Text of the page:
P.S., COYS!!!

    • The Gaffer says:

      Times are tough, definitely, but there are always going to be companies around interested in advertising – whether they be Amazon or others. If Amazon disappears, there will be another advertiser to replace them.

      The next few years are going to see incredible changes happening in the media industry.

      Cheers,
      The Gaffer

  17. GothamGunner says:

    What can I say, it’s a beautiful thing when a Spurs fan and an Arsenal fan agree!

    I do want to note that my comment was not in defense of Murdoch or his shoddy news empire.

    Cheers!

  18. REindex.com says:

    I think this is very interesting. Yes, the information is available in other places – or at least part of it may be, and from other perspectives. But, how is his idea different from having different magazines to read? People buy all kinds of magazines to read them. It is the content they want to read.

    I think the question is more, how much will it cost to be a reader? If it is $.02 / day, that is $7.30 / year. Is that too much to pay? I could see $1.00 per day as being a little much, but the Internet allows people all over the world to read the same info. And, there are 500,000 people paying more than that to read the NY Post every day. Magazines and papers sell now for multiple dollars per issue.

    His idea also minimzes his printing costs. From a business perspective, even $7.30 / year times 1 million readers is not a bad revenue with little overhead. There are almost 7 billion people. 1 million is a small fraction of a world wide subscriber base, and only twice what the existing NY Post circulation is. With no print costs, less need for offices and equipment, who knows.

    As the Internet evolves, as computers become tri-corders, become hand held life information tools, and as enterpeneurs continue to monetize their ideas, maybe he is just the leading edge.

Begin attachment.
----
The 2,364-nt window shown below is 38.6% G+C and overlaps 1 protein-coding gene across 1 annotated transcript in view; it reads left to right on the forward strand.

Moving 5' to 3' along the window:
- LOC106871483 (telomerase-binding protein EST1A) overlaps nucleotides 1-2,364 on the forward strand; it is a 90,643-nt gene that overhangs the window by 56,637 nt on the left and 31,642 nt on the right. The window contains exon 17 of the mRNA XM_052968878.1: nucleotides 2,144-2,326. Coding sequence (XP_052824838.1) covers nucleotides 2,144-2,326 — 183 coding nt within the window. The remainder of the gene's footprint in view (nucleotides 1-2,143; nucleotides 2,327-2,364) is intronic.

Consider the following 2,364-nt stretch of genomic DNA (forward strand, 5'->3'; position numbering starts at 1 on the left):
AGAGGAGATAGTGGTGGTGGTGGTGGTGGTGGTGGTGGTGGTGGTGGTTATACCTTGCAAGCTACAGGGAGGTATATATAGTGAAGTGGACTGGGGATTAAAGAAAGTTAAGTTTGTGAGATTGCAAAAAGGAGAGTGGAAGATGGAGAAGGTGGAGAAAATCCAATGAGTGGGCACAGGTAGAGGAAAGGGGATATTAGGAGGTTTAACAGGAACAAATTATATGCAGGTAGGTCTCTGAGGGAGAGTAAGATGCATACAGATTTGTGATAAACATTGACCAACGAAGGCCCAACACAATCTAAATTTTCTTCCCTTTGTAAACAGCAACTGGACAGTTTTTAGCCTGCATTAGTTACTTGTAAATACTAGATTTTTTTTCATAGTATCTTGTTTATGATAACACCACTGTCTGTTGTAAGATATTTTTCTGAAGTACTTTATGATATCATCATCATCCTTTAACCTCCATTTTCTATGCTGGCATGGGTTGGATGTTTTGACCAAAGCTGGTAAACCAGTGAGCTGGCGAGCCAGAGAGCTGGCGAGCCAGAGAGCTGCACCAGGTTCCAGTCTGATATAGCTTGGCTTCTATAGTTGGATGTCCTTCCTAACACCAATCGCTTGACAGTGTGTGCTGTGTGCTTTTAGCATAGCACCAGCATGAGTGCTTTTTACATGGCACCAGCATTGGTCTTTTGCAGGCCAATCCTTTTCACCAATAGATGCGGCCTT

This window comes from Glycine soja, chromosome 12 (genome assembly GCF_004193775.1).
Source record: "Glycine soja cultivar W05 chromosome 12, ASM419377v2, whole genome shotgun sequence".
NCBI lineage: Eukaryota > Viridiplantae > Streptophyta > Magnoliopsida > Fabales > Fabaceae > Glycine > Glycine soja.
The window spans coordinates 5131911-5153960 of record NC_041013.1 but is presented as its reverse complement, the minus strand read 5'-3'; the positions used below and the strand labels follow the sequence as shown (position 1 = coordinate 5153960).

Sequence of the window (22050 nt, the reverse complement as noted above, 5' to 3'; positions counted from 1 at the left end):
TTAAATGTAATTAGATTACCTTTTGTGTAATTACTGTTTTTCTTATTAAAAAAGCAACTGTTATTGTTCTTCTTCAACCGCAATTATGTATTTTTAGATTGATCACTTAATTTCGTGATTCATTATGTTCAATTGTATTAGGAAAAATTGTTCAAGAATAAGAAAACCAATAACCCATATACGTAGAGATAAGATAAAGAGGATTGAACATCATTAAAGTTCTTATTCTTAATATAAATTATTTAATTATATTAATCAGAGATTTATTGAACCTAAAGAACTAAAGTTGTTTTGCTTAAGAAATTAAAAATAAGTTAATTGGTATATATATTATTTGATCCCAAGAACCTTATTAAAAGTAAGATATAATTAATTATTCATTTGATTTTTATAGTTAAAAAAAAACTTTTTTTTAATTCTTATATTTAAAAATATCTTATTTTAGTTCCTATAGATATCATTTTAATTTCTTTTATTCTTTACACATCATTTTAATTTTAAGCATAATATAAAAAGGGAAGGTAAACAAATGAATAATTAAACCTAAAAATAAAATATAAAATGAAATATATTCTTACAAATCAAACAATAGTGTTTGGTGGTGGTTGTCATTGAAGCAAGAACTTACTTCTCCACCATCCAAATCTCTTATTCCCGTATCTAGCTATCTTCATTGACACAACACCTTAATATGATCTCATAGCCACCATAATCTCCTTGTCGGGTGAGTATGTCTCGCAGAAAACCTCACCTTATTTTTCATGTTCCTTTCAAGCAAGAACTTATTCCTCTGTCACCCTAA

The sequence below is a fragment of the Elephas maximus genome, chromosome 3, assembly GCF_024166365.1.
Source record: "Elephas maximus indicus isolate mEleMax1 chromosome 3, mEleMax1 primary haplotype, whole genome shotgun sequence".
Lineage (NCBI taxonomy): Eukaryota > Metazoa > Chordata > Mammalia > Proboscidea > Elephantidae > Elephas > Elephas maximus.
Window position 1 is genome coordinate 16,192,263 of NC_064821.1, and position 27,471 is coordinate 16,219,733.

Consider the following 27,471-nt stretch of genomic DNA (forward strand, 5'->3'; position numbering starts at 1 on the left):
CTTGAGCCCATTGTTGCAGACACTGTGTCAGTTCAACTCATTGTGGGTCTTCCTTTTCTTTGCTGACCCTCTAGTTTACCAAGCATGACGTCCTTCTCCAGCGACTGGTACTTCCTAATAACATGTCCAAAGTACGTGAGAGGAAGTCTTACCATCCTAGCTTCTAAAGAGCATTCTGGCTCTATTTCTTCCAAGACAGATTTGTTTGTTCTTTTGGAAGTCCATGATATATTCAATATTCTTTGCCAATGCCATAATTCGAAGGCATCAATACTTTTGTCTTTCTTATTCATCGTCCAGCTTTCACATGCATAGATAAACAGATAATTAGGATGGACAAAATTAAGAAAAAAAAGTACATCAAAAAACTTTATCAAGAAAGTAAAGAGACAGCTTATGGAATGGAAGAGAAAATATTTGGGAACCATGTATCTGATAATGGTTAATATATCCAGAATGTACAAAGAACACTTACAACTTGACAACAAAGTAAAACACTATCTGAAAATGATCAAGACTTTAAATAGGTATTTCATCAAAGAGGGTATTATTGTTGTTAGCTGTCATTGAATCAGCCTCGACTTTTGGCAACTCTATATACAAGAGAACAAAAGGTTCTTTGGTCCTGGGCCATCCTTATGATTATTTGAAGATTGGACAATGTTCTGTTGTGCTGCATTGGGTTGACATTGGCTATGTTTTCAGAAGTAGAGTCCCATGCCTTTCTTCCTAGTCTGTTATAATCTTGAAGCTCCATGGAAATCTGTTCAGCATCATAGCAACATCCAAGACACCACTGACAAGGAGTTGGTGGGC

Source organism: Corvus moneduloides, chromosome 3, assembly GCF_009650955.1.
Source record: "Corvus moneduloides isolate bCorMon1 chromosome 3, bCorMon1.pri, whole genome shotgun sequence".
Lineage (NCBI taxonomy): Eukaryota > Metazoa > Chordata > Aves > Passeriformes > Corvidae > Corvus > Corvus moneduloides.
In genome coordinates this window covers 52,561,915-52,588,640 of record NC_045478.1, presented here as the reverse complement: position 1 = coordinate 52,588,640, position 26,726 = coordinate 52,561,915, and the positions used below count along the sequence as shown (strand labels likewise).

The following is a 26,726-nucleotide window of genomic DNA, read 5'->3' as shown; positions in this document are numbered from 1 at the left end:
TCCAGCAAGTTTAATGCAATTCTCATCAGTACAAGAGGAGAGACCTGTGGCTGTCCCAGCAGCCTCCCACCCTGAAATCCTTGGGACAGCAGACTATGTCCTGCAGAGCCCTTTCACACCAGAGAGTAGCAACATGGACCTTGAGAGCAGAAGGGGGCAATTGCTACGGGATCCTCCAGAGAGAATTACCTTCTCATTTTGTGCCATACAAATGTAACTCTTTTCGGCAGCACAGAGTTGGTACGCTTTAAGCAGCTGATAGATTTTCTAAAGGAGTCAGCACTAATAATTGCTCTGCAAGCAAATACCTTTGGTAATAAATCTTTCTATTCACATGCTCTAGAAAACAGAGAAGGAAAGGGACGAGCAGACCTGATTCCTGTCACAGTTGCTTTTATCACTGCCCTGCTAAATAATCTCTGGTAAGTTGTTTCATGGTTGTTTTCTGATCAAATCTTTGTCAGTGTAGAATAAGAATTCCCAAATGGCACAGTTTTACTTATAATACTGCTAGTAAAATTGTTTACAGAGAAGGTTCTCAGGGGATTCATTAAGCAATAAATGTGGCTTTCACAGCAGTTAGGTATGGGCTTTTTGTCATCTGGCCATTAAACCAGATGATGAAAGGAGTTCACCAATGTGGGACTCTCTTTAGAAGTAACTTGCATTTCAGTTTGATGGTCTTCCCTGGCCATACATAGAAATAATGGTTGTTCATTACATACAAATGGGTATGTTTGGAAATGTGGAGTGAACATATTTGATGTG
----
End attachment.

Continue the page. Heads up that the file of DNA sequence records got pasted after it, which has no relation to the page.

19. man99utd says:

    I’m ready to be corrected, but aren’t we all forgetting that we already pay for the internet, sometimes through the nose. I’m not paying for a bunch of news sites on top of that. Sorry, I’m get my news somewhere else. I pay for cable, but I won’t pay ABC, CBS or any other network additional fees on top of that….

  20. CFTV says:

    I am not sure if I will subscribe to WSD or not. I thought I heard Steven say that people that listen live won’t have to pay anything like if you watch the show on the UStream site or on their other streaming live options off their webpage and only the downloads would be what subscribers would pay for. Of course if they start to add more extra interviews that are taped after the show and get other people to start shows it might be something that I will look into. I always thought the show could improve if the guys used the time after the show to add more content and it looks like they are going to do it. I liked the idea of having a show with fans of the Top 4 and other shows they can try and do since with the show on the internet they can send out a live tweet or message through facebook to tune into the site for more content and a download later.

    One question I have was it the LFC Fans that boycotted the show that got the Sirius show cancelled, was it Sirius call to cancel the show in light of Steven’s words, or was it Steven’s call to end the show because he could figured that the show can make more money on the subscriber based model than putting it on Sirius for what they were paying for the show and giving the podcasts away too. Steven has made no bones that he is into the show for money along with his passion for futbol and he and Kenny obviously think this is the way to go with the show and if they can get 5k subscribers at nearly 5 bucks a head that is 25k a month or 300k dollars and 5k subcribers might be a low number. Add to that what advertising they do get and while its not a big amount of money that isn’t bad for a show that has 2 hosts, a producer. Of couse there is costs to run the show like rent, servers, and phone bills.

    What was WSD doing per day in downloads when they were up and rolling before the LFC incident? I wonder how many of those people will pay for the show now in these times.

  21. The Gaffer says:

    If you want to watch a humorous clip of how newspapers are dying, take a look at this hysterial Daily Show interview with The New York Times: http://www.thedailyshow.com/watch/wed-june-10-2009/end-times

    Cheers,
    The Gaffer